The issue of independence is coming up a lot in our household and among our friends with kids the same age. We talk with other neighborhood parents about the right time to allow our kids to walk to and from school by themselves. We were already doing it at their age when we were young. We had a lot more independence and autonomy at an earlier age than kids do now; it was socially more acceptable to leave us at home while our parents did errands, to allow us to walk to school, the store, our friend’s house. But is the world really so different that it gives us pause as we struggle with a decision that our parents already made at this point in our own kids’ lives? Couldn’t you argue that NY is actually safer than when we were kids? Or is it our generation’s parenting style that has changed (more coddling and helicopter parenting)? I don’t really know. Our kids won’t learn how to be independent unless we trust them with opportunities to be independent, that’s the thing. But letting go is hard. To think about our kids out in the world by themselves is a weird thought–sightly uncomfortable, bittersweet, but also exciting too.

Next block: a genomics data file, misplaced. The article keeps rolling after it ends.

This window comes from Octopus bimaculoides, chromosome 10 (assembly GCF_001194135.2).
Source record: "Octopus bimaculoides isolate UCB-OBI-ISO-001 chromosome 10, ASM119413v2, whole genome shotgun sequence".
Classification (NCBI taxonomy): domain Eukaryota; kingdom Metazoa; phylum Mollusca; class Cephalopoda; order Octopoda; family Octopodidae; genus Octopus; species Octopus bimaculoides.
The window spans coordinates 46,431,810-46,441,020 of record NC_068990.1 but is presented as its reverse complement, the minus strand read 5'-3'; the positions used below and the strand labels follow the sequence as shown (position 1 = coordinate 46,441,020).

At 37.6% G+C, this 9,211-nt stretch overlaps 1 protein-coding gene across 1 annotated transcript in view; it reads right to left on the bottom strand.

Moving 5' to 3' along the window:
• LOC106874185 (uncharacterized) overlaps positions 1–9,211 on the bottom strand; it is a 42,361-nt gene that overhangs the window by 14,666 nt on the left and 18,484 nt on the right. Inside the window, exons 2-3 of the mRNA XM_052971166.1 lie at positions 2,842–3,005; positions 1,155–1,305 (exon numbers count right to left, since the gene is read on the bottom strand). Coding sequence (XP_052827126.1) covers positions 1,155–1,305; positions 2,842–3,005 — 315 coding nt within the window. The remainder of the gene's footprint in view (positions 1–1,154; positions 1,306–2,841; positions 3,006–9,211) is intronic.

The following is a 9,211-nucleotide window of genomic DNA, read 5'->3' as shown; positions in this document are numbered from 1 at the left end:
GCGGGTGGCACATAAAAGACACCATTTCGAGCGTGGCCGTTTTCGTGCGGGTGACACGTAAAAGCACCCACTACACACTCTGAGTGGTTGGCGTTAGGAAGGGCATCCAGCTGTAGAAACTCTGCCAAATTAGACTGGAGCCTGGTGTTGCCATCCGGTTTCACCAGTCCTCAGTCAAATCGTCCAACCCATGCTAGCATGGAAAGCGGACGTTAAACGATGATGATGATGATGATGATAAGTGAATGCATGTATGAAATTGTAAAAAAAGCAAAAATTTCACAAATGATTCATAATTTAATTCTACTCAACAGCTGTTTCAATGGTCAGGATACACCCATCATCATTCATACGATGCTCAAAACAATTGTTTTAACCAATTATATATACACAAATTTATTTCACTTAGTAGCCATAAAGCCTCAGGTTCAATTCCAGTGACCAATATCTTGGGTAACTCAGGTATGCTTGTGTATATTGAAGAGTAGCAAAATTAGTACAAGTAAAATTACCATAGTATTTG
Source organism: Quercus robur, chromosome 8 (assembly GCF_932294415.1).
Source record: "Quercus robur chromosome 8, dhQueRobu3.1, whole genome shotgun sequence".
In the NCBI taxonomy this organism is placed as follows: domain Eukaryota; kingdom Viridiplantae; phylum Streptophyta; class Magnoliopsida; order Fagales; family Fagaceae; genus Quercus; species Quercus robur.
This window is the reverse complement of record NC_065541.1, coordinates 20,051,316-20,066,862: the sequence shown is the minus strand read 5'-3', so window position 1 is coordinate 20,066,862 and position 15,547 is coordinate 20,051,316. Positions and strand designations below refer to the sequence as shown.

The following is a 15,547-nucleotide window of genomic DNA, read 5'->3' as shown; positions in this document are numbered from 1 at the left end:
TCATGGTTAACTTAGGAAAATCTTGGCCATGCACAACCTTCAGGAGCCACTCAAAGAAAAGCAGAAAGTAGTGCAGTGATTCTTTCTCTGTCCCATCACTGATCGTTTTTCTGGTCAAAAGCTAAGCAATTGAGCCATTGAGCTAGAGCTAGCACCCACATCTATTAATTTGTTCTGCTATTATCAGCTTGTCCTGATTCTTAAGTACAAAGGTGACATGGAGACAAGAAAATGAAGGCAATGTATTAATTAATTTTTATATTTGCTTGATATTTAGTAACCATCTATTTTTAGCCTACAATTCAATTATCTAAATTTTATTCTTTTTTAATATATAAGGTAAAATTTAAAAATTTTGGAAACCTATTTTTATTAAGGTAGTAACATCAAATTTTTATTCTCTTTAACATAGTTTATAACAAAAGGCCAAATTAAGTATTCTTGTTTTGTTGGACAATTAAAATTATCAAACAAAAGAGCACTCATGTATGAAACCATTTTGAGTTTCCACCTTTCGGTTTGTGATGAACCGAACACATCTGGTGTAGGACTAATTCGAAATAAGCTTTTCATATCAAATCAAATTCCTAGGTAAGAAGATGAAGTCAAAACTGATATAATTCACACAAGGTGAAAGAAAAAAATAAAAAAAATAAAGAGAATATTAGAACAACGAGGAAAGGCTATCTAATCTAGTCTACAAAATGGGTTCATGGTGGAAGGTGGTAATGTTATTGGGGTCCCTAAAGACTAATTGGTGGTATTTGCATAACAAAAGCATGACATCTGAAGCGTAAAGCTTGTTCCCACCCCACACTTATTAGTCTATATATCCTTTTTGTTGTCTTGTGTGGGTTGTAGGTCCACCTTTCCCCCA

I think about how in a year or two our lives might change if we no longer need to walk our (older) kids everywhere. The afternoon weekday hours are a blur of pickups and drop offs from various after school activities. We’re constantly in and out, retracing our steps multiple times on the same blocks, to the same buildings, in a span of a few hours. We spend so much of our lives in close physical proximity to our children for so long that when they get old enough to start doing things for themselves, it’s an adjustment for us too. Some of these milestones of independence and freedom is a relief. We celebrate when our babies learn to walk, when we get rid of the stroller for good, when we no longer have to help them in the bathroom, when they can take showers themselves, fix themselves their own snacks and breakfast. But other milestones, like when they start to take steps out in the world on their own, make us realize that they are starting to pull away from us. At that point, we learn to become independent from our kids too.